In a previously published series from our institution, 81 patients who had pre- and post-CRT PET scans, underwent neoadjuvant CRT followed by surgical resection were analyzed to determine if a negative PET scan post-CRT predicted for a pathologic complete response. A negative and positive post-CRT PET scan had positive predictive values for predicting pathologic complete response and residual disease of 35% and 70%, respectively . Despite the fact that a negative PET had a low probability for predicting a pathologic complete response, our analysis shows that only post-CRT SUV max was predictive for OS, while surgery was not. This may be explained by tumor biology in PET-responders who are not pathologic responders. These tumors likely are hypoxic and thus more radioresistant, but remain PETnegative because of their low metabolic activity or very small size. This may explain why surgery in this subset of patients does not impact OS because these tumors may be in a dormant state. These results are supported by the recently published work of Monjazeb et al. . In their analysis of 163 patients treated with CRT, 88 (54%) underwent surgical resection. Patients with negative PET (defined as SUV < 3) had improved 2 year OS (71% versus 11%; p < 0.01). In addition, they also reported that patients who achieve a negative PET do not benefit from surgical resection.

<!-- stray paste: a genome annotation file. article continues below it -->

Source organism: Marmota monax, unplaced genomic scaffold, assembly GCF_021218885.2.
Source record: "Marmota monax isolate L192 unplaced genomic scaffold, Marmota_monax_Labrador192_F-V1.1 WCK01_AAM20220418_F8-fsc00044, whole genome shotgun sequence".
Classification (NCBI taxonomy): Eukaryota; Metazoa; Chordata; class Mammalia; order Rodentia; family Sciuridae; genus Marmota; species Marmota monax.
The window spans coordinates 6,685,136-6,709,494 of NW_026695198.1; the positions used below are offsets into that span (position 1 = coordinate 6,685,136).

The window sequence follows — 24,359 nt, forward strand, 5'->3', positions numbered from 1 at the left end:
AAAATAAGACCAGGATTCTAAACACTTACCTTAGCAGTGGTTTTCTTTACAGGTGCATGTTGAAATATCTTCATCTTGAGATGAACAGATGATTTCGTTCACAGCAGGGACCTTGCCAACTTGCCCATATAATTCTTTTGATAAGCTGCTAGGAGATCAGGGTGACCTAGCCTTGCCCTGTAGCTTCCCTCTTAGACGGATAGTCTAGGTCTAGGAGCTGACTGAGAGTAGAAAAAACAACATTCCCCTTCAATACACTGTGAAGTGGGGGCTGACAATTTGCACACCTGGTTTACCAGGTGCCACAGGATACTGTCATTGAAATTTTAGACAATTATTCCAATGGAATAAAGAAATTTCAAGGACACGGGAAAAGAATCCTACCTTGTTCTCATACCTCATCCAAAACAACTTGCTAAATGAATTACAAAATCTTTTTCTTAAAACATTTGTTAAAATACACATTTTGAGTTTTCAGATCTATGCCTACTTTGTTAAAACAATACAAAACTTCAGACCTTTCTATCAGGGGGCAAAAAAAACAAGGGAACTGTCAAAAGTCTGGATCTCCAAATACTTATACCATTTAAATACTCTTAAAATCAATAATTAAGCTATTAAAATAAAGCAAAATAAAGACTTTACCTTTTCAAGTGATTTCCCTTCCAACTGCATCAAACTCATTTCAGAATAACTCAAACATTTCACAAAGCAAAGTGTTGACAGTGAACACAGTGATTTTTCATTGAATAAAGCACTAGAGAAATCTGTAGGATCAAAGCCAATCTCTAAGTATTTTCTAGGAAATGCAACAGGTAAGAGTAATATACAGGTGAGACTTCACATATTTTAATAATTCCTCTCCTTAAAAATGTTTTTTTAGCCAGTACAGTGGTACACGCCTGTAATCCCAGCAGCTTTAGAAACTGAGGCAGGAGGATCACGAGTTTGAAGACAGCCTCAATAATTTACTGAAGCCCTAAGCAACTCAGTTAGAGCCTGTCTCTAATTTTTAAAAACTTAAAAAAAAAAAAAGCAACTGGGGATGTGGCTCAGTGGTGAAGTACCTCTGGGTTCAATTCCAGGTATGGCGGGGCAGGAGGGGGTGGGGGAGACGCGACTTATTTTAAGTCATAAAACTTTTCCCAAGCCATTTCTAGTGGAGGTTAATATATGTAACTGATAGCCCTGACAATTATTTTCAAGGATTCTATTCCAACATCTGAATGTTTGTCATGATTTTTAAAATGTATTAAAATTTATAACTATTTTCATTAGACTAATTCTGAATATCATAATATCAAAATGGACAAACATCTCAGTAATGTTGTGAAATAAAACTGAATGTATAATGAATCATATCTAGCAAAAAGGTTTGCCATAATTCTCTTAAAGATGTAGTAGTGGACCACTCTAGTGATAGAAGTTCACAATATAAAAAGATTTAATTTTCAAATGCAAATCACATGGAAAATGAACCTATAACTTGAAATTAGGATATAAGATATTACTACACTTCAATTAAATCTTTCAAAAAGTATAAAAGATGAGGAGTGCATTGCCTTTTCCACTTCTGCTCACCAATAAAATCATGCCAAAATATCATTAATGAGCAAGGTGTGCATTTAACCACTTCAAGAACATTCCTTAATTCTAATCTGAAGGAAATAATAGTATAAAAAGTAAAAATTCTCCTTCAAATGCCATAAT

Our analysis revealed that pre-CRT SUV was not prognostic for survival. This is in agreement with Rizk et al. who showed that initial SUV did not predict for survival in 189 esophageal cancer patients. Additionally, they showed that lower SUV correlated with poorer response to CRT resulting in lower pathologic complete response rates and higher rates of residual nodal disease . In contrast, a metaanalysis of seven studies demonstrated that the higher the SUV, the worse the survival (HR 1.86) . Many of the data included in the analysis was from older studies and the authors of this study admit to lack of access to many specifics which may have impacted their results.